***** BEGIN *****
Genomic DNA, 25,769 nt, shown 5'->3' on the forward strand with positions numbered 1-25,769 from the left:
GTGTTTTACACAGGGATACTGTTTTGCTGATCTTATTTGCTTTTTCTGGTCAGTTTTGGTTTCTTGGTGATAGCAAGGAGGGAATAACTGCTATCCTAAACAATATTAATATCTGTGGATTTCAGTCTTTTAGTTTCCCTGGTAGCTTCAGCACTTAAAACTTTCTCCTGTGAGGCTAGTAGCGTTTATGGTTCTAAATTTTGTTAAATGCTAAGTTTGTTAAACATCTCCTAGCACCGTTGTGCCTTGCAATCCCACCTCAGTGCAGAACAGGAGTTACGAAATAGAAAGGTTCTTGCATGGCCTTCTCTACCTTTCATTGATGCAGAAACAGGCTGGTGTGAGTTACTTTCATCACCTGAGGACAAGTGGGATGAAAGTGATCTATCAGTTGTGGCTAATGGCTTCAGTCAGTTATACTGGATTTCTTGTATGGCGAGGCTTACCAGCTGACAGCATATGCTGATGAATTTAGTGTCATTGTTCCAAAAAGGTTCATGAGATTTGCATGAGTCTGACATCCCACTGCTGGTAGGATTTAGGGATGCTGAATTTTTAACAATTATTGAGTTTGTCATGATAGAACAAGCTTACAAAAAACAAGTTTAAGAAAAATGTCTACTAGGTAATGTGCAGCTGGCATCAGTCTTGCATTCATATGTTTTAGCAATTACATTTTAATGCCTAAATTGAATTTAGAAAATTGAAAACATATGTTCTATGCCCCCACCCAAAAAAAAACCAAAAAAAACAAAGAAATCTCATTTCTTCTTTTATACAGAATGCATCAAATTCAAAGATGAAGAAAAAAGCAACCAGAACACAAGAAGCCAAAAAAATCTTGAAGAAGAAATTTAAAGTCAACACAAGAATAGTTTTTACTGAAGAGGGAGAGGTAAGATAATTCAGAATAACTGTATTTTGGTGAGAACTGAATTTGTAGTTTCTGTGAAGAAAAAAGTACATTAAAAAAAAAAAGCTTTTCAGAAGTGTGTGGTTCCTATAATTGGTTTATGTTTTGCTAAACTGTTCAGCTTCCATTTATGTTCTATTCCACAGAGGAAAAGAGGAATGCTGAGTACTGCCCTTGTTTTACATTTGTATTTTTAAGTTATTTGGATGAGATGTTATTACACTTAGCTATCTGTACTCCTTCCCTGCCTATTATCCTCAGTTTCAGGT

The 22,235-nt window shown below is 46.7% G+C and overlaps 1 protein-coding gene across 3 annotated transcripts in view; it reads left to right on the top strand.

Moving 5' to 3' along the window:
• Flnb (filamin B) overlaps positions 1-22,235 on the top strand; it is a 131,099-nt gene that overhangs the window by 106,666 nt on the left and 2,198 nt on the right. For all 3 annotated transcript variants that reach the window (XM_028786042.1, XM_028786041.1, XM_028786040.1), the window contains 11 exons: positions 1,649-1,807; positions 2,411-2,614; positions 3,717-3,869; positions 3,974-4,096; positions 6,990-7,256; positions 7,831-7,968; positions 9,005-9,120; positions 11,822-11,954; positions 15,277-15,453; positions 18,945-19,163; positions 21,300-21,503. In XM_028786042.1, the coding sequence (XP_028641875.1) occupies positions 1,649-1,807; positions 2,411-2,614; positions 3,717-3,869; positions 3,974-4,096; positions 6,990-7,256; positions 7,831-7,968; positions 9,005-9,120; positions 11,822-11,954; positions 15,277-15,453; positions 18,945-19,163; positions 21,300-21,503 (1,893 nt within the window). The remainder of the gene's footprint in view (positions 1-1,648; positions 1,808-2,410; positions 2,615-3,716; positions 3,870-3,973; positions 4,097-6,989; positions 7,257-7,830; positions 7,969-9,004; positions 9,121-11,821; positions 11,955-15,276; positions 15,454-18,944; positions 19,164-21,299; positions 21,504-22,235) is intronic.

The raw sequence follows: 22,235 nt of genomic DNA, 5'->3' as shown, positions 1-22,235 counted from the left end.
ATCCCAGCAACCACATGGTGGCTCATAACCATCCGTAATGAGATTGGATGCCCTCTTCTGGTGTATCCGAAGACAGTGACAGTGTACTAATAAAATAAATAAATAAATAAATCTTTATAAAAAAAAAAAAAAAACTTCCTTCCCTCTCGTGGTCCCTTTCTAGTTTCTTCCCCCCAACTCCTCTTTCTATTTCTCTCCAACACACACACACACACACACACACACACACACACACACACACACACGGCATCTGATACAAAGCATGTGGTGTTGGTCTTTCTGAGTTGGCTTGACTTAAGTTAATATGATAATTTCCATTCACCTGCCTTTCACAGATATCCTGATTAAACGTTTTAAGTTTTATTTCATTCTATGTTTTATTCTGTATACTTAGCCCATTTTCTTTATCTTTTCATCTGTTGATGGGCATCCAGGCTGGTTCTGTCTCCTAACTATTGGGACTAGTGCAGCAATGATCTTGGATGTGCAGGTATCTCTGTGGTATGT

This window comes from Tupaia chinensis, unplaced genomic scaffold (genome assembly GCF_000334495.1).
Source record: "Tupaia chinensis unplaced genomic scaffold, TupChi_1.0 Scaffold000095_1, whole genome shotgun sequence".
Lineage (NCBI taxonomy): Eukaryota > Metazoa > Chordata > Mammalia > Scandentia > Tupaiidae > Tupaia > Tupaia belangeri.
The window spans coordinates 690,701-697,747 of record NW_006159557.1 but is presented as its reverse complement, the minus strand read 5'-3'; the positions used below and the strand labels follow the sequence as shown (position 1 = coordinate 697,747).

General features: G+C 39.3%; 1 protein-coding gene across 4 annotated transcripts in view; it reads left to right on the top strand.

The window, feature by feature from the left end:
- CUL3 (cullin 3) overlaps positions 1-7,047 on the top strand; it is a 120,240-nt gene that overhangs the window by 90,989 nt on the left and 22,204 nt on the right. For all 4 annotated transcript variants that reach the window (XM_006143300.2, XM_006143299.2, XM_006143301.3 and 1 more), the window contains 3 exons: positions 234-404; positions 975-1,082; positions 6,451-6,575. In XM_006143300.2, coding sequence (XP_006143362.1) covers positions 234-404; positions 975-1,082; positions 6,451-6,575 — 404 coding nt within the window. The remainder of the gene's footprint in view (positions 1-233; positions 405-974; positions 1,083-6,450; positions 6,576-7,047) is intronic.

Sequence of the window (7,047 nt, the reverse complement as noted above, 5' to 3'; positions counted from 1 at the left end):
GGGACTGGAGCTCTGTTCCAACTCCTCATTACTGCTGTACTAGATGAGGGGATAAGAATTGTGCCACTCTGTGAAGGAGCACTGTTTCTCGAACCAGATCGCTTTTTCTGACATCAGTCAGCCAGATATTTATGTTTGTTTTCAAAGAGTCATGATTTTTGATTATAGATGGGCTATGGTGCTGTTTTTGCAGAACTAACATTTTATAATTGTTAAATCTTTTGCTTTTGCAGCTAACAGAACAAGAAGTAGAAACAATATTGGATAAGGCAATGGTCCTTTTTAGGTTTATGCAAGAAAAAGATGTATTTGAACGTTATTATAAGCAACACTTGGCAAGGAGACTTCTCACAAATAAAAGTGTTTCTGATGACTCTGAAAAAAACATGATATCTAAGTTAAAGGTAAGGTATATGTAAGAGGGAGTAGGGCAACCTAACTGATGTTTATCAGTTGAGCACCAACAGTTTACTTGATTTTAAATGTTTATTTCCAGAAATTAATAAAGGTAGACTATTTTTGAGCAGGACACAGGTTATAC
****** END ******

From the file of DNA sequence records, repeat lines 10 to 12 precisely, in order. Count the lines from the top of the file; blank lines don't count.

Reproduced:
Lineage (NCBI taxonomy): Eukaryota > Metazoa > Chordata > Mammalia > Scandentia > Tupaiidae > Tupaia > Tupaia belangeri.
The window spans coordinates 690,701-697,747 of record NW_006159557.1 but is presented as its reverse complement, the minus strand read 5'-3'; the positions used below and the strand labels follow the sequence as shown (position 1 = coordinate 697,747).

General features: G+C 39.3%; 1 protein-coding gene across 4 annotated transcripts in view; it reads left to right on the top strand.